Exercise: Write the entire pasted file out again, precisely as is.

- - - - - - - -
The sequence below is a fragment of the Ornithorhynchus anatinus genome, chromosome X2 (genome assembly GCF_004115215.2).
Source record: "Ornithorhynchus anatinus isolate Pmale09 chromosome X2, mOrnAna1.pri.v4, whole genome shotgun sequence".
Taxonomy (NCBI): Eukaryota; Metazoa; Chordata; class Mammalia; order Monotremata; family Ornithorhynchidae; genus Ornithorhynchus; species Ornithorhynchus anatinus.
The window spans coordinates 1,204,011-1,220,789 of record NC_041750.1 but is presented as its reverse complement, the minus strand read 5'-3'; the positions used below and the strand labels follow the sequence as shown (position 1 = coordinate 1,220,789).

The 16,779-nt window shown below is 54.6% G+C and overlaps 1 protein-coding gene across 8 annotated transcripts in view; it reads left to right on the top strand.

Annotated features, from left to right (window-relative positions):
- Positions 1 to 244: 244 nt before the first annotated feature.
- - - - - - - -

The sequence below is a fragment of the Ornithorhynchus anatinus genome, chromosome X2 (genome assembly GCF_004115215.2).
Source record: "Ornithorhynchus anatinus isolate Pmale09 chromosome X2, mOrnAna1.pri.v4, whole genome shotgun sequence".
Taxonomy (NCBI): Eukaryota; Metazoa; Chordata; class Mammalia; order Monotremata; family Ornithorhynchidae; genus Ornithorhynchus; species Ornithorhynchus anatinus.
The window spans coordinates 1,204,011-1,220,789 of record NC_041750.1 but is presented as its reverse complement, the minus strand read 5'-3'; the positions used below and the strand labels follow the sequence as shown (position 1 = coordinate 1,220,789).

The 16,779-nt window shown below is 54.6% G+C and overlaps 1 protein-coding gene across 8 annotated transcripts in view; it reads left to right on the top strand.

Annotated features, from left to right (window-relative positions):
- Positions 1 to 244: 244 nt before the first annotated feature.